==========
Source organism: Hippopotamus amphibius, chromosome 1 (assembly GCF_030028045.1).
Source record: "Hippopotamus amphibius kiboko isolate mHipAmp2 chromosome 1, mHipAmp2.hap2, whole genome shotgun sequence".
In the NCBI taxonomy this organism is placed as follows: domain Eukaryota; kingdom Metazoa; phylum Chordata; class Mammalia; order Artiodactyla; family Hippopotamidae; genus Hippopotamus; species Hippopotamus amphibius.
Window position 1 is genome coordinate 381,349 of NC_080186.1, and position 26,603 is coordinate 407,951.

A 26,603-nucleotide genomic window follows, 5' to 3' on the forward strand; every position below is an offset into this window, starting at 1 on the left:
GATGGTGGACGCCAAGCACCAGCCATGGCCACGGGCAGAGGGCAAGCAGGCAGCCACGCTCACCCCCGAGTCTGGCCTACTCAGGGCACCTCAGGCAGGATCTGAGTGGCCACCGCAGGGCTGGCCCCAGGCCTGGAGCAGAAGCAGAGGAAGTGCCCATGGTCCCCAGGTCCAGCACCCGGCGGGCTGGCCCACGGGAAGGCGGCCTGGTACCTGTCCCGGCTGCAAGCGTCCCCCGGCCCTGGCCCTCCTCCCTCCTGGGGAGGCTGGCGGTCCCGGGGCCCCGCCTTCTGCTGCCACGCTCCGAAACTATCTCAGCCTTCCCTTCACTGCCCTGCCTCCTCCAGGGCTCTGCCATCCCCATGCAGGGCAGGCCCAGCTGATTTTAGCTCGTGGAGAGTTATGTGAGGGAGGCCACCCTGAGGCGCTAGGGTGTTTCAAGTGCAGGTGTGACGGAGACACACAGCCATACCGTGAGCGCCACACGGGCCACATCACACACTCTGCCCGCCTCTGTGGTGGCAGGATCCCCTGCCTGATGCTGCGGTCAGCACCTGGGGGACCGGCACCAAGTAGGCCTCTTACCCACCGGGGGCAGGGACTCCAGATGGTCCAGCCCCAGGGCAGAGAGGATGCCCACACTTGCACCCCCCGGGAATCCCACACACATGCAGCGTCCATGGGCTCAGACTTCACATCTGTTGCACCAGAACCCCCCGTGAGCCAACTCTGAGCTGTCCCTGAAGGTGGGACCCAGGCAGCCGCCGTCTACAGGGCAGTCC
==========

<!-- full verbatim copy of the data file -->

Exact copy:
Source organism: Hippopotamus amphibius, chromosome 1 (assembly GCF_030028045.1).
Source record: "Hippopotamus amphibius kiboko isolate mHipAmp2 chromosome 1, mHipAmp2.hap2, whole genome shotgun sequence".
In the NCBI taxonomy this organism is placed as follows: domain Eukaryota; kingdom Metazoa; phylum Chordata; class Mammalia; order Artiodactyla; family Hippopotamidae; genus Hippopotamus; species Hippopotamus amphibius.
Window position 1 is genome coordinate 381,349 of NC_080186.1, and position 26,603 is coordinate 407,951.

A 26,603-nucleotide genomic window follows, 5' to 3' on the forward strand; every position below is an offset into this window, starting at 1 on the left:
GATGGTGGACGCCAAGCACCAGCCATGGCCACGGGCAGAGGGCAAGCAGGCAGCCACGCTCACCCCCGAGTCTGGCCTACTCAGGGCACCTCAGGCAGGATCTGAGTGGCCACCGCAGGGCTGGCCCCAGGCCTGGAGCAGAAGCAGAGGAAGTGCCCATGGTCCCCAGGTCCAGCACCCGGCGGGCTGGCCCACGGGAAGGCGGCCTGGTACCTGTCCCGGCTGCAAGCGTCCCCCGGCCCTGGCCCTCCTCCCTCCTGGGGAGGCTGGCGGTCCCGGGGCCCCGCCTTCTGCTGCCACGCTCCGAAACTATCTCAGCCTTCCCTTCACTGCCCTGCCTCCTCCAGGGCTCTGCCATCCCCATGCAGGGCAGGCCCAGCTGATTTTAGCTCGTGGAGAGTTATGTGAGGGAGGCCACCCTGAGGCGCTAGGGTGTTTCAAGTGCAGGTGTGACGGAGACACACAGCCATACCGTGAGCGCCACACGGGCCACATCACACACTCTGCCCGCCTCTGTGGTGGCAGGATCCCCTGCCTGATGCTGCGGTCAGCACCTGGGGGACCGGCACCAAGTAGGCCTCTTACCCACCGGGGGCAGGGACTCCAGATGGTCCAGCCCCAGGGCAGAGAGGATGCCCACACTTGCACCCCCCGGGAATCCCACACACATGCAGCGTCCATGGGCTCAGACTTCACATCTGTTGCACCAGAACCCCCCGTGAGCCAACTCTGAGCTGTCCCTGAAGGTGGGACCCAGGCAGCCGCCGTCTACAGGGCAGTCC